Recently, an administrative law judge (“ALJ”) for the NLRB concluded that a casino employer’s stated reason for terminating an employee (“Schramm”), who complained about the risks of inhaling second-hand marijuana smoke, were not genuine—and the termination of employment violated the NLRA. The case is Circus Circus Casinos, Inc., and is available here:  Circus Circus Casinos, Inc. This decision is an important reminder to both union and non-union employers that employee complaints often give rise to protection under the NLRA. In this case, Schramm, along with another coworker, complained about ingesting second-hand marijuana smoke while performing carpentry services within occupied casino hotel guest rooms. Management responded that the risk of testing positive for the presence of marijuana, if casino carpenters were tested pursuant to the procedure within the collective bargaining agreement, was extremely low and did not merit further action by management. Schramm challenged management—questioning management’s competency to offer an opinion he believed required a professional medical education. Management responded by suggesting that the casino employer would not have further need of Schramm’s services. However, nothing happened—and Schramm remained employed. Later, Schramm refused to sit for a respirator fitting at a local clinic—hoping to subsequently obtain an exemption due to anxiety issues. According to the company’s policy, an employee has the right to discuss the content of the respirator exam, pre-fitting questionnaire, with the physician administering the exam, before being tested. Upon refusing to sit for the fitting, Schramm was not afforded this opportunity. Nevertheless, the casino terminated Schramm’s employment as a result of his failure to submit to the respirator fitting. According to the ALJ: Schramm was engaged in protected activity [protected by the NLRA]. Employees who seek to improve wages, benefits, working hours, their physical environment, dress codes, assignments, responsibilities, and other similar employment-related items are dealing with conditions of their employment as set forth in Section 7 [of the NLRA]….[I] find that Schramm and [his coworker] were engaged in protected, concerted activity in seeking to improve their physical environment by determining whether exposure to second-hand marijuana smoke could affect their safety and whether it might affect the results of a drug test if an accident occurred while they were exposed to this smoke. The ALJ determined that Schramm’s complaint about second-hand marijuana smoke was one of several motivating factors in the casino’s decision to terminate his employment—which is sufficient to support a violation of the NLRA absent the casino’s ability to demonstrate that it would have terminated Schramm’s employment even in the absence of his complaint about second-hand marijuana smoke. The ALJ was not persuaded that the casino would have terminated Schramm’s employment in the absence of his complaint, because: (1) he was not afforded an opportunity to question the doctor administering the respirator fitting exam, per the policy; and (2) management suggested, in response to Schramm’s critical comments, that Schramm’s services might not be needed. Just like that—poof—the casino’s justification for the termination decision went up in smoke.  Accordingly, the ALJ concluded that the company’s stated justification for the termination decision was a pretext. Given that employees are increasingly raising NLRA violation claims on the heels of being fired, both union and non-union employers are strongly encouraged to consider whether the specific employee actions/behaviors underlying a particular decision to terminate employment is protected activity under the NLRA. If so, employers must conduct a thorough cost-benefit analysis before making any decision impacting continued employment. Pulling the trigger on a termination decision without conducting this scrutinizing analysis is a bigger gamble than a game of roulette.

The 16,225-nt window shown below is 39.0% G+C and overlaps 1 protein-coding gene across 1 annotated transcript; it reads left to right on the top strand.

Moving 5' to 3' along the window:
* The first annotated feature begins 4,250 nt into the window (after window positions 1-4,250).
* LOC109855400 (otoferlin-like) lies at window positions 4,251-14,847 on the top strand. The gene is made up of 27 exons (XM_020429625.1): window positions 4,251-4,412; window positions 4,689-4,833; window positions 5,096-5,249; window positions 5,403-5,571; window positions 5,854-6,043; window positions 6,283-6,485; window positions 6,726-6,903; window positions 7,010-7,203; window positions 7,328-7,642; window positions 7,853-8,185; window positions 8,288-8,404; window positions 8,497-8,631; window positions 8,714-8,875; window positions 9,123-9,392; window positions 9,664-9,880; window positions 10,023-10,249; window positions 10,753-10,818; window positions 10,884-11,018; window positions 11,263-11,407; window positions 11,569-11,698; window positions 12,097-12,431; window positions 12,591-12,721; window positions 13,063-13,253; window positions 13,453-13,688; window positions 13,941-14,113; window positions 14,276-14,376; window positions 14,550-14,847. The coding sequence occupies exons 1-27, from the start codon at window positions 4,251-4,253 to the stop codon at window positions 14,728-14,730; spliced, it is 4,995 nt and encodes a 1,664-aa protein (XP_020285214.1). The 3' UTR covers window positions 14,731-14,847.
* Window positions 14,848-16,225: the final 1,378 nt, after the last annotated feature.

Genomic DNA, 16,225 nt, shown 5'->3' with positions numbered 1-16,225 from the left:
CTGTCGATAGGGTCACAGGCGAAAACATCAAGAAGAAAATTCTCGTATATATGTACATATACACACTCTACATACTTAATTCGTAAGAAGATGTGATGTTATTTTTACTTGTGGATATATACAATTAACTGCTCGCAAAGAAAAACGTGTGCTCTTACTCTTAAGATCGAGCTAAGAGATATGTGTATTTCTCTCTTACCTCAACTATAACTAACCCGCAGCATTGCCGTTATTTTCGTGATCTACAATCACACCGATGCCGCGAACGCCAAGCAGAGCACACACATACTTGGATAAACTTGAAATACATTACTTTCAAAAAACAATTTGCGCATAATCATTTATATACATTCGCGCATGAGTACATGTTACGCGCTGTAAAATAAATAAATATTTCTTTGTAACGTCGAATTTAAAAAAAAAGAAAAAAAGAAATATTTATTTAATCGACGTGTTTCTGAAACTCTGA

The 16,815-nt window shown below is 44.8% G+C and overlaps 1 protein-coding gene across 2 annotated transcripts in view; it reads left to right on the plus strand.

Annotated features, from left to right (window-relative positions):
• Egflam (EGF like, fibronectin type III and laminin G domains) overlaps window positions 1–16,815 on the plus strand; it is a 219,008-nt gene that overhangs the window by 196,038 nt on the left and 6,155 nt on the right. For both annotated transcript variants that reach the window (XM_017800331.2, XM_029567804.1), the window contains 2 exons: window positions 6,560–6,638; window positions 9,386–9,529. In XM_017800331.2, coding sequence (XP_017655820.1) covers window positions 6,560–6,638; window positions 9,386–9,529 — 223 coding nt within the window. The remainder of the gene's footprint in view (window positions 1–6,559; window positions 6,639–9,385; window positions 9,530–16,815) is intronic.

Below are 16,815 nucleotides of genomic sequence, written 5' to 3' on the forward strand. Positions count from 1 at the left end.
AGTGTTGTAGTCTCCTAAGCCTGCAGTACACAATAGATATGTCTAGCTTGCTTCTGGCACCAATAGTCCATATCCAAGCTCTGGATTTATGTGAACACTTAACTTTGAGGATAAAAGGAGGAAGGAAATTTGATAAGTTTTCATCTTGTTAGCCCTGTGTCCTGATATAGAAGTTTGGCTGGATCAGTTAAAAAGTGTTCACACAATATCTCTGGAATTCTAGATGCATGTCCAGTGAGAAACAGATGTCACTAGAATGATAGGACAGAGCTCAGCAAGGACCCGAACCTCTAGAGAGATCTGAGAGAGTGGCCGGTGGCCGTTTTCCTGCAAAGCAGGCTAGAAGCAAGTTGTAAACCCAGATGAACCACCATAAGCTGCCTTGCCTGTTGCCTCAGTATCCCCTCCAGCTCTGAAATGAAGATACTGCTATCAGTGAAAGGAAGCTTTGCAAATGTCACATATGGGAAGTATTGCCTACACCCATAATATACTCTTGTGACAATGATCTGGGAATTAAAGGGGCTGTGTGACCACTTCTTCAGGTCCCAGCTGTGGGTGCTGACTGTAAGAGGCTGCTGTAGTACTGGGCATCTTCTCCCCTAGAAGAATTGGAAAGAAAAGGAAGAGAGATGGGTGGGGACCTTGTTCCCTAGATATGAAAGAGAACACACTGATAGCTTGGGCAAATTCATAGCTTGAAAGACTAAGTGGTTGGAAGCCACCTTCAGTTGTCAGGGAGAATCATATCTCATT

Independent Contractor, Not Employee?

Posted on January 30, 2015, Authored by Dean R. Dietrich, Filed under Employment